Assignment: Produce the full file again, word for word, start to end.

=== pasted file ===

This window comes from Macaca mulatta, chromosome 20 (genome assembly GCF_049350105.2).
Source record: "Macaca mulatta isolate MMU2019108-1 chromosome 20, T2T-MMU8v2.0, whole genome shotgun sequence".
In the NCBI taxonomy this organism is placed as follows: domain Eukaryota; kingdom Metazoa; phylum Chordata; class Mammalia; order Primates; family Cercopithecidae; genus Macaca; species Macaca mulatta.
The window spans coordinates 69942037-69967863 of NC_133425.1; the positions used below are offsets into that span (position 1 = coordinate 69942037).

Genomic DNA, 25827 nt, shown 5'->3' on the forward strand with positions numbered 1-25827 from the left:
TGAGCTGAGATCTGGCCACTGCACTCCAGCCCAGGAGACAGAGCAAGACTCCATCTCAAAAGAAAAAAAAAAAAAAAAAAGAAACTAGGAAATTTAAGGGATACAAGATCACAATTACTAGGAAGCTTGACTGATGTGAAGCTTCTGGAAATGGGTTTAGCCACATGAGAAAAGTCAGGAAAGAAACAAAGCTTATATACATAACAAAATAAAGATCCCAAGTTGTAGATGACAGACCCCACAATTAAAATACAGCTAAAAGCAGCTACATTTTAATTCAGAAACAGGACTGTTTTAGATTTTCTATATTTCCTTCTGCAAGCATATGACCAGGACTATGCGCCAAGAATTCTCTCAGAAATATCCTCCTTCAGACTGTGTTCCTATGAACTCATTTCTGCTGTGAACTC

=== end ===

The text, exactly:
This window comes from Macaca mulatta, chromosome 20 (genome assembly GCF_049350105.2).
Source record: "Macaca mulatta isolate MMU2019108-1 chromosome 20, T2T-MMU8v2.0, whole genome shotgun sequence".
In the NCBI taxonomy this organism is placed as follows: domain Eukaryota; kingdom Metazoa; phylum Chordata; class Mammalia; order Primates; family Cercopithecidae; genus Macaca; species Macaca mulatta.
The window spans coordinates 69942037-69967863 of NC_133425.1; the positions used below are offsets into that span (position 1 = coordinate 69942037).

Genomic DNA, 25827 nt, shown 5'->3' on the forward strand with positions numbered 1-25827 from the left:
TGAGCTGAGATCTGGCCACTGCACTCCAGCCCAGGAGACAGAGCAAGACTCCATCTCAAAAGAAAAAAAAAAAAAAAAAAGAAACTAGGAAATTTAAGGGATACAAGATCACAATTACTAGGAAGCTTGACTGATGTGAAGCTTCTGGAAATGGGTTTAGCCACATGAGAAAAGTCAGGAAAGAAACAAAGCTTATATACATAACAAAATAAAGATCCCAAGTTGTAGATGACAGACCCCACAATTAAAATACAGCTAAAAGCAGCTACATTTTAATTCAGAAACAGGACTGTTTTAGATTTTCTATATTTCCTTCTGCAAGCATATGACCAGGACTATGCGCCAAGAATTCTCTCAGAAATATCCTCCTTCAGACTGTGTTCCTATGAACTCATTTCTGCTGTGAACTC